Pickled Beets with Fennel

I had no idea that so many people had such a strong aversion to beets. My beet class last weekend was somewhat under-enrolled, and I kept getting e-mails that said, more or less, “I really want to come and learn how to can, except that I can’t stand beets!” How can I convince you that beets are delicious, nutritious, and beautiful to boot? Will this post help?

Picked beets were a staple in my house as a kid growing up. My mother always goes for your basic pickled beet: nothing but white vinegar, water, and sugar. I usually do, too, but on Saturday my CSA included several heads of fennel. Fennel and beets are a natural pair, so the few dedicated beet-loving souls who attended the Saturday class left with a slightly more sophisticated product. If you don’t like fennel, no problem—just leave it out. If, on the other hand, you like a spicy pickled beet, feel free to add any of the following (but probably not all at once) to your pickling jars: peppercorns, cloves, allspice, star anise, dill heads, garlic, or strips of hot pepper.

Beets are a low-acid food, so please don’t change the proportion of vinegar to water. You can, however, use cider vinegar, so long as it’s at least 5% acidity. Finally, the purpose of the sugar is merely to counteract the tartness of the vinegar and preserve the color—it’s not really involved in the safety equation. Feel free to add more or less, depending on your taste, or to substitute brown sugar, raw sugar, or a sugar substitute. I can’t predict what making all of these kinds of changes will do to the color and texture of your beets, but so long as your acid is 5%, it’s safe for water-bath canning. Finally, be sure to wait several weeks to let the beets develop their full flavor. Then devour at leisure.

Pickled Beets with Fennel

About five pounds of beets
One long fennel frond, cut into seven pieces
7 peppercorns
3 1/2 c. distilled white vinegar (5%)
1 1/2 c. water
1 1/2 c. sugar

1) Wash your beets, leaving the roots and 1″ of stems attached. Cook your beets your preferred way. Some options: pressure cooking, boiling, roasting, or wrapped in foil in the crock pot. Cool. If your beets are thoroughly cooked, the skins should slip right off. Leave small beets whole, but cut larger beets into bite-sized pieces (or slice, or quarter, or whatever appeals to you).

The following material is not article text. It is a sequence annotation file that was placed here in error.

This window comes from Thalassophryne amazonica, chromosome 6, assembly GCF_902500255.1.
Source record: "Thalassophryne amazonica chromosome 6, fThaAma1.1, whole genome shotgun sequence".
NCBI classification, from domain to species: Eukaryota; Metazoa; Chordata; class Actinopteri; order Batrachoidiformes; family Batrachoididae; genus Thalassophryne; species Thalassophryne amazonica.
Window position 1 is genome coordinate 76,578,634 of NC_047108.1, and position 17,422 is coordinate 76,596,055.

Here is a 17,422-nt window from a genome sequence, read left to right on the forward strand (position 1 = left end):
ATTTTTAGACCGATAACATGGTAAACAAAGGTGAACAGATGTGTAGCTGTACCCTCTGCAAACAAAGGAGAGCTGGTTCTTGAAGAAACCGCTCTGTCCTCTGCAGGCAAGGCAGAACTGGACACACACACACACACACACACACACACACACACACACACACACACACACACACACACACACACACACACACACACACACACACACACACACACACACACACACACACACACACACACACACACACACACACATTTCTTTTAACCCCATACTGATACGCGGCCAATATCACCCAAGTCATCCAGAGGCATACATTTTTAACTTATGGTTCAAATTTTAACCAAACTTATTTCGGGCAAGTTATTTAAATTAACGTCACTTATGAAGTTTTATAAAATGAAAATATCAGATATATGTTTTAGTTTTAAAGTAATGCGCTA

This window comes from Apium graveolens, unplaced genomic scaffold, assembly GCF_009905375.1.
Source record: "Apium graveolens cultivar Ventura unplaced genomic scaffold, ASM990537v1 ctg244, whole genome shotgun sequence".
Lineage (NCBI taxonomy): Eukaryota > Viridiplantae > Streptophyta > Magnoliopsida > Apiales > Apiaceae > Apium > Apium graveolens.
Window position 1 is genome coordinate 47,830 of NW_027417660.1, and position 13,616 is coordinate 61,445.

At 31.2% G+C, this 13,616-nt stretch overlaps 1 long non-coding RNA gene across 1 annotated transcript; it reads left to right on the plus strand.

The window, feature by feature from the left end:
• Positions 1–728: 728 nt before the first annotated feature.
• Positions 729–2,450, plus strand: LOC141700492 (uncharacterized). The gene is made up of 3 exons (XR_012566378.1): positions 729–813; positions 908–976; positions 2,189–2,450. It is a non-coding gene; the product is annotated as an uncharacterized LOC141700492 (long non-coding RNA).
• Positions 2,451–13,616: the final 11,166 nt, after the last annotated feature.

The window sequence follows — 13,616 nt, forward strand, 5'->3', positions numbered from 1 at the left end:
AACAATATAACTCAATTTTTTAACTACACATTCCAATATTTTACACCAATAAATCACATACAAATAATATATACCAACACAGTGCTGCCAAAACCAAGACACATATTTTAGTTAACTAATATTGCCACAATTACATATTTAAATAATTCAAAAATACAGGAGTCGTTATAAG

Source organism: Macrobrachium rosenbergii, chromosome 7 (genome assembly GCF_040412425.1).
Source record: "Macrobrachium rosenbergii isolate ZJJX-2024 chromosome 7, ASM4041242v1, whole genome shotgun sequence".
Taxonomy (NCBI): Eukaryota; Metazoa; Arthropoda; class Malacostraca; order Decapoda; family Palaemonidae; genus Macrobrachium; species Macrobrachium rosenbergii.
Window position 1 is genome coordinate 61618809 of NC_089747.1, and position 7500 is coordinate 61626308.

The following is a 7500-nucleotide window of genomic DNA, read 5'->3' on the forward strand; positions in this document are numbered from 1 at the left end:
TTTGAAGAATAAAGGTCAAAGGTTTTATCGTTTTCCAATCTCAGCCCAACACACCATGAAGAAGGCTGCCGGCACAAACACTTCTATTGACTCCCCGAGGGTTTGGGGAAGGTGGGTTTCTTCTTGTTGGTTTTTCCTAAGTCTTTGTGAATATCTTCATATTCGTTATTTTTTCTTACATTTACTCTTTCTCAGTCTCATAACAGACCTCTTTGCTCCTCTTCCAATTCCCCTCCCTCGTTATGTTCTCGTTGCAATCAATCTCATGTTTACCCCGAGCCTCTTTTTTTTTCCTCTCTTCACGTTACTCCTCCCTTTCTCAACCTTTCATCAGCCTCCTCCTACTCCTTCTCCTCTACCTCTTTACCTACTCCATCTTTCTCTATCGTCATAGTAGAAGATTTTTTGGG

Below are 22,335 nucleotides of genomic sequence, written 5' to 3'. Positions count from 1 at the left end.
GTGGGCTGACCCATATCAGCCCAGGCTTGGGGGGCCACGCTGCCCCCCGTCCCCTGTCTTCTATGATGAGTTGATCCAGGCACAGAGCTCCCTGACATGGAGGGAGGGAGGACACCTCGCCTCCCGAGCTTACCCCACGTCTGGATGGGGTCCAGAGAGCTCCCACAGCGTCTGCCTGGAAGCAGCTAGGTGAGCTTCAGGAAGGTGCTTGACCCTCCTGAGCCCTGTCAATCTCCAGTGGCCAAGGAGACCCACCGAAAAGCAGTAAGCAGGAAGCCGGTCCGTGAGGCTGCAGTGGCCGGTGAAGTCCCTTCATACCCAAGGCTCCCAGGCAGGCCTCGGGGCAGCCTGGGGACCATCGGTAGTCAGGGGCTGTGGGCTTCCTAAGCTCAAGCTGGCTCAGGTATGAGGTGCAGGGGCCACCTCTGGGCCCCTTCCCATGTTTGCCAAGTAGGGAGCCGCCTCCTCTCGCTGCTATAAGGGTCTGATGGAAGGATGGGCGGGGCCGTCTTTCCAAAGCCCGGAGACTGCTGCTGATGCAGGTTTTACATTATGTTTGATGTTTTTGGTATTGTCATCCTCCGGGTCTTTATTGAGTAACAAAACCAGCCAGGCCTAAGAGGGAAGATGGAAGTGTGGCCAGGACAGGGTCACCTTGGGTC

2) Make your canning solution. Combine the vinegar, water, and sugar in a small pan and bring to a boil. Meanwhile, heat water for a boiling water bath, warm your jar lids, and have 7 pint jars ready.

3) Place a piece of fennel and a single peppercorn in each jar. Transfer the beets to the jars and cover with hot syrup. Remove air bubbles and add more syrup if necessary, leaving 1/4″ headspace. Adjust two-piece lids. Process in a boiling-water bath for 30 minutes.

4) After the jars have cooled and you’ve checked for seals, be sure to remove the rings. The syrup is sticky, and the rings become difficult to remove if you leave them on too long. Once you’ve opened the jars, you might want to switch to a plastic lid, as the vinegar will quickly corrode a standard canning lid.

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14 comments to Pickled Beets with Fennel

  • Ok, I must admit, I grew up hating beets. It is because they were always pickled. I cannot eat pickled foods. For whatever reason I just can’t get them down. I have, however, learned to love fresh beets. I just love them roasted in the oven and put on a salad with goat cheese and a light vinaigrette. While they do look pretty in the jar I am afraid that beets will not be something I will be able to preserve.